I overstayed in the US, and now I want to go back to my home country (India) after three years.

Will there be a problem with US Immigration while departing?


You will not have any issues when leaving the US. The US doesn't have physical immigration when you are leaving the country - it's all done electronically.

Once you check-in (and/or no later than one hour before the flight) the airline will pass your details to the CBP, who will detect the overstay, but given that at that point you're on the way out of the country they will not attempt to do anything about it at that time.

However once you leave, you can pretty much plan on never coming back, or at least not for a very long time. An overstay of more than 1 year will earn you an automatic 10 year ban from entering the US. Your existing visa (if it's still valid) will be invalidated, and you will not be able to obtain a new one for (at least) 10 years - with very ltitle recourse to appeal that fact. Even once your 10 years is up it's going to be difficult to convince the consulate/border staff that you will not overstay again if you are let into the country.

(There are a few exceptions to this, but likely the only one that's relevant is if you are under the age of 18, but I'm guessing this isn't the case)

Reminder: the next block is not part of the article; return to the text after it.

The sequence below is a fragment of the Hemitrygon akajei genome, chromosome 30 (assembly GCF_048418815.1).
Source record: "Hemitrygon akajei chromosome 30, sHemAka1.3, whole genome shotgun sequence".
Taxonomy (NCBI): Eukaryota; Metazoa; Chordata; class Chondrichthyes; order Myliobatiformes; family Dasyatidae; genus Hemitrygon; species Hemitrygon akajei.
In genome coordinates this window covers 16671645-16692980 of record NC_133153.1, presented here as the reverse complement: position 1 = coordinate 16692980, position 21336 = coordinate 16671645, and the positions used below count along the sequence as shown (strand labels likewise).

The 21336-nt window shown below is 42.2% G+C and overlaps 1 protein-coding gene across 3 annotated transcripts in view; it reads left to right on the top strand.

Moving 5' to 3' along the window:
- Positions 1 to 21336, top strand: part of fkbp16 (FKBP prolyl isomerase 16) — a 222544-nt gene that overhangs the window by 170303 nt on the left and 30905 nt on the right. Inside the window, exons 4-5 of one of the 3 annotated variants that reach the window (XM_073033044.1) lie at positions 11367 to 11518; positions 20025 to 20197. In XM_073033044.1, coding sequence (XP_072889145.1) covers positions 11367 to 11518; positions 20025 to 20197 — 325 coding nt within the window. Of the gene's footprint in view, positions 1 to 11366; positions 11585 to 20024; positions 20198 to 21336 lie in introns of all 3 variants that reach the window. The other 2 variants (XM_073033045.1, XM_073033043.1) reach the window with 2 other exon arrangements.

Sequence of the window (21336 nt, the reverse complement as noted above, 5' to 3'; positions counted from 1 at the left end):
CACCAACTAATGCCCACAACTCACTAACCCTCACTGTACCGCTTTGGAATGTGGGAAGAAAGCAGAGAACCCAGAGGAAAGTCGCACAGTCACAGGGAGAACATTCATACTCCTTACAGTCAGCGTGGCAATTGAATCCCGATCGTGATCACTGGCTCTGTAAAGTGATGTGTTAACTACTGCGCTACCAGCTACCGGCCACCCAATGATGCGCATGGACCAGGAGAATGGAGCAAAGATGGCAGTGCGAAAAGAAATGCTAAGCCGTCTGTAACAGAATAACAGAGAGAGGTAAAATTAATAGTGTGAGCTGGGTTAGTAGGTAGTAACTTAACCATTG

Note that if you don't leave voluntarily and you are caught and deported, then the punishment is even more severe - so leaving on your own is still a good thing!

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    "Once you check-in (and/or no later than one hour before the flight) the airline will pass your details to the CBP, who will detect the overstay" Actually the exit gets recorded when you board the flight; otherwise you could check in and have the exit recorded, and then simply walk out of the airport – Crazydre Dec 31 '16 at 9:29
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    @Crazydre It's actually both. They are first notified no later than an hour before the flight which allows them to detect (for example) people leaving the country who should not be. The are then notified again after the flight has actually departed. – Doc Dec 31 '16 at 17:56

The US has no exit immigration, but you will definitely have a hard time getting a new visa, or, if it's still valid, it will be revoked when your exit is electronically recorded. If you then try travelling to the US again, the check-in staff will receive a "DO NOT BOARD" message after you submit your APIS info.

If you need to visit the US again, apply for a waiver of inadmissibility at the US embassy well in advance of your trip.

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    @pnuts Not that I know of – Crazydre Dec 30 '16 at 17:31
  • I'm pretty sure that a visitor can't generally apply for a waiver of inadmissibility for unlawful presence, I think that is only available to immigrant, K and V visa applicants. I think non-immigrant visitors have no choice but to wait out the ban in all but the most extraordinary of circumstances. – Dennis Jan 1 '17 at 1:09
  • @Dennis: Visitors can apply for an nonimmigrant waiver of inadmissibility (INA 212(d)(3)(A)) for almost all bans. – user102008 Jan 1 '17 at 17:04